We go way back, Bruce Springsteen and me ... or it feels like it
Friday 19 July 2013
Bruce Springsteen and I don't know each other. We've never met. There are no Rolling Stone or NME-style backstage stories for me to recount about chats over beers after a gig — let alone memories of dancing onstage amid the E Street Band. And as a middle-class Brit who can't drive, I'm hardly the natural audience for an American singing about underemployed labourers driving '69 Chevies out west in search of work. Yet had I been one of the lucky fans asked about their relationship with The Boss for a new documentary released on Monday, that wouldn't have been a problem.
The thought occurred to me while looking around the crowd and singing along to a typically majestic rendition of “Jungleland” during his concert in London's Olympic Park a few weeks ago: the camaraderie between the devotees who cheer “Bruuuuuce” at every one of his shows feels — in my gig-going experiences, at least — unique. It feels like we know him, the man himself.
The followers of countless other musicians and bands feel the same about their heroes to some degree, of course. So what makes him special, and demanding of this new film, without ever partying in fans' own living rooms like Pete Doherty and Carl Barat used to in the early days of The Libertines?
The everyman nature of his lyrics certainly helps. The earnest strength of his words in “The River” or “Bobby Jean”, about modest people and their efforts to break free from poverty or make a faltering romance work, override the fact he has been a world-famous millionaire for decades.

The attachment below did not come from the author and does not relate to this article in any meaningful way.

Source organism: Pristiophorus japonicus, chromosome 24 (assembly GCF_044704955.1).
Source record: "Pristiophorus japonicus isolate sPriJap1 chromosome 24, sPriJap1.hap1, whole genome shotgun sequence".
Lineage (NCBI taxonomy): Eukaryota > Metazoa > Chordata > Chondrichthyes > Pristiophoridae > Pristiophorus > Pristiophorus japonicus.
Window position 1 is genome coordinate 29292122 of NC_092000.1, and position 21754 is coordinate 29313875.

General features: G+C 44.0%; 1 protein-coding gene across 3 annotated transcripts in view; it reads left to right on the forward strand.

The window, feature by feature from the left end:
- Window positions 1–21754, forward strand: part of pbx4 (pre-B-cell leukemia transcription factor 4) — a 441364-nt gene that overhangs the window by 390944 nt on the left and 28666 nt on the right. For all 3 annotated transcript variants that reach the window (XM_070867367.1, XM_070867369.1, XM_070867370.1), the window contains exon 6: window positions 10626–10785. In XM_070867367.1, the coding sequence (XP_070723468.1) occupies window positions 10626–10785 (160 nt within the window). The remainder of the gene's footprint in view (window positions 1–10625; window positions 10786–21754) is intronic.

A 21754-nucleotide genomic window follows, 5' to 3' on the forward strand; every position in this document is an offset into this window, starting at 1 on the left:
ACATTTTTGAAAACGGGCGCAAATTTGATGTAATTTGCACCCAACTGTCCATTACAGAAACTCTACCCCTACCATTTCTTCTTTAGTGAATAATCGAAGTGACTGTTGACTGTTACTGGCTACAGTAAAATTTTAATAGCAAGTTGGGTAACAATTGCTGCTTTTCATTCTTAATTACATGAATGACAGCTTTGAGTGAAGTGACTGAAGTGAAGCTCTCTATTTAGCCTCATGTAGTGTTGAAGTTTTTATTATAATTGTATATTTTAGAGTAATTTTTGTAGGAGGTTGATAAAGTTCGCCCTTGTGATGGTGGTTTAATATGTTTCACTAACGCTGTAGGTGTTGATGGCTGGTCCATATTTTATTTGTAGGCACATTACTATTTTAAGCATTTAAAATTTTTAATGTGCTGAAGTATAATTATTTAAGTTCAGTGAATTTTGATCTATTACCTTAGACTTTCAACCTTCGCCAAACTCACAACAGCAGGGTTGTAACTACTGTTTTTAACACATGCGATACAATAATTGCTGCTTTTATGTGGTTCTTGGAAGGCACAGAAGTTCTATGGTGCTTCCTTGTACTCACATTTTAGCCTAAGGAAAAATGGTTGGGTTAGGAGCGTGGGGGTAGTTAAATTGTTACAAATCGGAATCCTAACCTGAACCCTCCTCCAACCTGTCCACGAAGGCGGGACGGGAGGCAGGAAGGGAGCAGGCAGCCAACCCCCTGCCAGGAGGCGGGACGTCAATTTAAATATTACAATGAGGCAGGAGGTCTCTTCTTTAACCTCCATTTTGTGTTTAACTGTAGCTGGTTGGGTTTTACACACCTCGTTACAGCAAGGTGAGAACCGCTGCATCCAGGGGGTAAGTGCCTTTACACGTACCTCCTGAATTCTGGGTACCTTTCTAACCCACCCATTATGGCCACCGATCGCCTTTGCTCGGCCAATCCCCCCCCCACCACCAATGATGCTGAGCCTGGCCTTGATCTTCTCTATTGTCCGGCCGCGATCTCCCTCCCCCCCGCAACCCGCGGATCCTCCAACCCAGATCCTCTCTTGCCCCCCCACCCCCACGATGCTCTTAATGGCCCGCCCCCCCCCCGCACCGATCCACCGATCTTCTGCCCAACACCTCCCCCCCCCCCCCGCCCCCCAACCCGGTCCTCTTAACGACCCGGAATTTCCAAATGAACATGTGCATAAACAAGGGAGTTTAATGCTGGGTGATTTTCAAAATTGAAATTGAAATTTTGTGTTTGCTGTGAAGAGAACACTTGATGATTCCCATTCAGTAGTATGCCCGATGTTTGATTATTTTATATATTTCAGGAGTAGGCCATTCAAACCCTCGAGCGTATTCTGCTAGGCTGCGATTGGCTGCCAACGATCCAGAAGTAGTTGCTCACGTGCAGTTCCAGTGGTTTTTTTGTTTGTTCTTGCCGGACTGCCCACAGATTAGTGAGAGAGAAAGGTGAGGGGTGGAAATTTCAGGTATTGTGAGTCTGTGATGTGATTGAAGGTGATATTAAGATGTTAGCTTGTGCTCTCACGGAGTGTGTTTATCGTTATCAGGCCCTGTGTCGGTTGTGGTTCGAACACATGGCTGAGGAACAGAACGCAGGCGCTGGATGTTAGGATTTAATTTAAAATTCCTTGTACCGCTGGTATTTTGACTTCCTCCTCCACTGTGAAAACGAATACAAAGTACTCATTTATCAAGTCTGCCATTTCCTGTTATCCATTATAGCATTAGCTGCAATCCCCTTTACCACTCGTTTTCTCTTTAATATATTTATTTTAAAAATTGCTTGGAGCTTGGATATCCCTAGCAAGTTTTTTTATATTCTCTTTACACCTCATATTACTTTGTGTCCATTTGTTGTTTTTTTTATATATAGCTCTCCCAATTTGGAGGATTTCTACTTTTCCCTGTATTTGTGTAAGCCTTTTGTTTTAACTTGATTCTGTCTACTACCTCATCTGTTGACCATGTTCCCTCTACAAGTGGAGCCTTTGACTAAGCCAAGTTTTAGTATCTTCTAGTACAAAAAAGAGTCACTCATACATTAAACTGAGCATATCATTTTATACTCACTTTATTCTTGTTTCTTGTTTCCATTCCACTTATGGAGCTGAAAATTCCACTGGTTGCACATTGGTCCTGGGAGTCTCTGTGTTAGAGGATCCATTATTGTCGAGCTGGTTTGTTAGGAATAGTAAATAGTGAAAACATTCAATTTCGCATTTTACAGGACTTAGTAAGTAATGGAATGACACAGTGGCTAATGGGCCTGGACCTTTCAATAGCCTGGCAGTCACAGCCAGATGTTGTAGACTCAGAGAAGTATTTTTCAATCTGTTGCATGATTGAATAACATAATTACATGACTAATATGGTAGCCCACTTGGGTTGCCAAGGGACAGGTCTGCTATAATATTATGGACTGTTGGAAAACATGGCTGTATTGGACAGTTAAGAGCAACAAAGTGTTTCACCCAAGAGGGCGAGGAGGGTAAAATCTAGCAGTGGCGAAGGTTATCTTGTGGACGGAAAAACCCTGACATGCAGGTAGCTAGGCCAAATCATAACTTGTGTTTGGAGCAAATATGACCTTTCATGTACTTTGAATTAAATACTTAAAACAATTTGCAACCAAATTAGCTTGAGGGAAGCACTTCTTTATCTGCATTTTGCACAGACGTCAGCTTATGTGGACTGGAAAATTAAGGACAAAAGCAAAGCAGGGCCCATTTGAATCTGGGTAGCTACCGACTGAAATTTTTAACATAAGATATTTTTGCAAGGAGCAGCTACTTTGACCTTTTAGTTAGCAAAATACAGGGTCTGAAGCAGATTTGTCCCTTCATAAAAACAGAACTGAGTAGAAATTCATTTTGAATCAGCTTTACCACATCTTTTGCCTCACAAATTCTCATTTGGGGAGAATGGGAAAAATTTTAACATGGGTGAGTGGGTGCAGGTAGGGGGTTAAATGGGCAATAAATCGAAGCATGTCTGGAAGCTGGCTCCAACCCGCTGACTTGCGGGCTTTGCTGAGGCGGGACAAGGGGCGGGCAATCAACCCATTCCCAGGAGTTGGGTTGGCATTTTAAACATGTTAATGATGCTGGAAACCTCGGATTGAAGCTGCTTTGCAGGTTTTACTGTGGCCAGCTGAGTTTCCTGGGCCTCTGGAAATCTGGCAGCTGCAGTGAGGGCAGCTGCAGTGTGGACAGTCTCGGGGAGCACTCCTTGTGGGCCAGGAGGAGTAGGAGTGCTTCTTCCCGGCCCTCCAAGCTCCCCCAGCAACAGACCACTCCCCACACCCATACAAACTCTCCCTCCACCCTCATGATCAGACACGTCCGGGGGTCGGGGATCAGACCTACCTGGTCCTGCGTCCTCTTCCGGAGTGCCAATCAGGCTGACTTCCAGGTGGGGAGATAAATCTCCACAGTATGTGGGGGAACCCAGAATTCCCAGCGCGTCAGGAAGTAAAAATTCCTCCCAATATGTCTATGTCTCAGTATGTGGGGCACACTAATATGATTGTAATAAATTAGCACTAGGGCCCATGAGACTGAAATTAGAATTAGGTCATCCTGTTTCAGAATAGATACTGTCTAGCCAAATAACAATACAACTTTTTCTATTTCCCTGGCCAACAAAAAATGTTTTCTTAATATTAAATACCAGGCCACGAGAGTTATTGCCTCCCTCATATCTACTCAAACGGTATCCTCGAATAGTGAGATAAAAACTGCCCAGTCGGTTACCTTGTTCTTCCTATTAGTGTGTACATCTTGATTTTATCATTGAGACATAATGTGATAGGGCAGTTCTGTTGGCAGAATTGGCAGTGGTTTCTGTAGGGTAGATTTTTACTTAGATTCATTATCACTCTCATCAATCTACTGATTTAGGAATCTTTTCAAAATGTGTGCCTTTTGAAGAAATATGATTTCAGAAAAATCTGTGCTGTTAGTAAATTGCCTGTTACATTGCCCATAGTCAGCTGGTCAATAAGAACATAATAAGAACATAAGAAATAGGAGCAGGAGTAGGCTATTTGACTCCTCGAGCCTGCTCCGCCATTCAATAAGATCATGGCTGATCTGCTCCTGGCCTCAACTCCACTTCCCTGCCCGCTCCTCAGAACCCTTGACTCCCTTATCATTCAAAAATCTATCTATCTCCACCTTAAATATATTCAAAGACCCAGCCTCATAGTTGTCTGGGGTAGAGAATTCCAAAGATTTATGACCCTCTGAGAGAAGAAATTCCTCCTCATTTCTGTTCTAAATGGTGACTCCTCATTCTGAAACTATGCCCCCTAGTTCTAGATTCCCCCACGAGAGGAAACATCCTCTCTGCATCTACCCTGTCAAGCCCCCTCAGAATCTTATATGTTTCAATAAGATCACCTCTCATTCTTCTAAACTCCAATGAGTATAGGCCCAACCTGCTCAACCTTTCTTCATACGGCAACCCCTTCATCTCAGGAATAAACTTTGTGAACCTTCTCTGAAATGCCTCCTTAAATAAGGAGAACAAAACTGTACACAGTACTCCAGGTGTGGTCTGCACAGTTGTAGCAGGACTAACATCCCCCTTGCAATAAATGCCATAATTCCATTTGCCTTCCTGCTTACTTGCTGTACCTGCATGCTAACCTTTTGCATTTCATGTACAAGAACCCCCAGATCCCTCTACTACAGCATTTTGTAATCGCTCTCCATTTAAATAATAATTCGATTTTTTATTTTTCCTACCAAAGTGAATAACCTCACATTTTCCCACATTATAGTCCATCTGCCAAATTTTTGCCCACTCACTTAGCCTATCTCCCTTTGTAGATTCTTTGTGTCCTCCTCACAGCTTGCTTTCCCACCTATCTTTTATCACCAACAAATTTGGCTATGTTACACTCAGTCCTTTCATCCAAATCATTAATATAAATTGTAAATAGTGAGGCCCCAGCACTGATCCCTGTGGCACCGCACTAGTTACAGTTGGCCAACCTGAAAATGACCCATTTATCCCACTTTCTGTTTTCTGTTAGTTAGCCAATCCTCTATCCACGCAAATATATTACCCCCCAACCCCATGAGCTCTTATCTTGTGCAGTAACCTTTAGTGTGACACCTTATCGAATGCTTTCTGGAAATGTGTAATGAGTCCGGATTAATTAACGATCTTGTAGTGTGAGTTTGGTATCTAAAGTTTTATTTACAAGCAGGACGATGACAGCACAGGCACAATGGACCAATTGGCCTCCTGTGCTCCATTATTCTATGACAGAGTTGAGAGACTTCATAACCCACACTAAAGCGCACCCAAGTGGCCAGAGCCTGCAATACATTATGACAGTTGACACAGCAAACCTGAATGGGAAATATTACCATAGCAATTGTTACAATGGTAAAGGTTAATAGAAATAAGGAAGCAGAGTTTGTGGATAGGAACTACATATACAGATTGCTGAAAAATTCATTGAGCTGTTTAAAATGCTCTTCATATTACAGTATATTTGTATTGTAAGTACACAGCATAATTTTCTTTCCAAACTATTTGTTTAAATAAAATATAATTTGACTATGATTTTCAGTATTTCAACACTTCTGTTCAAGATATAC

Above all else, it's that warm-hearted charisma on display throughout his three or sometimes four-hour long sets. No longer content with picking pretty girls out of the throng for a boogie during Dancing In The Dark, he now gets little kids on his shoulders and hands them the microphone, or escorts old ladies onstage. He recognises when a super-fan has followed him around the world with the name of an obscure B-side written on a piece of cardboard to wave as a request — and he grants their wish. Even as a small figure in the distance to someone at the back of an 80,000-strong stadium crowd, there's an inclusivity to his gigs that is a rare but wonderful thing.
Springsteen and I don't know each other, but Bruce and me? In my mind, we go way back.
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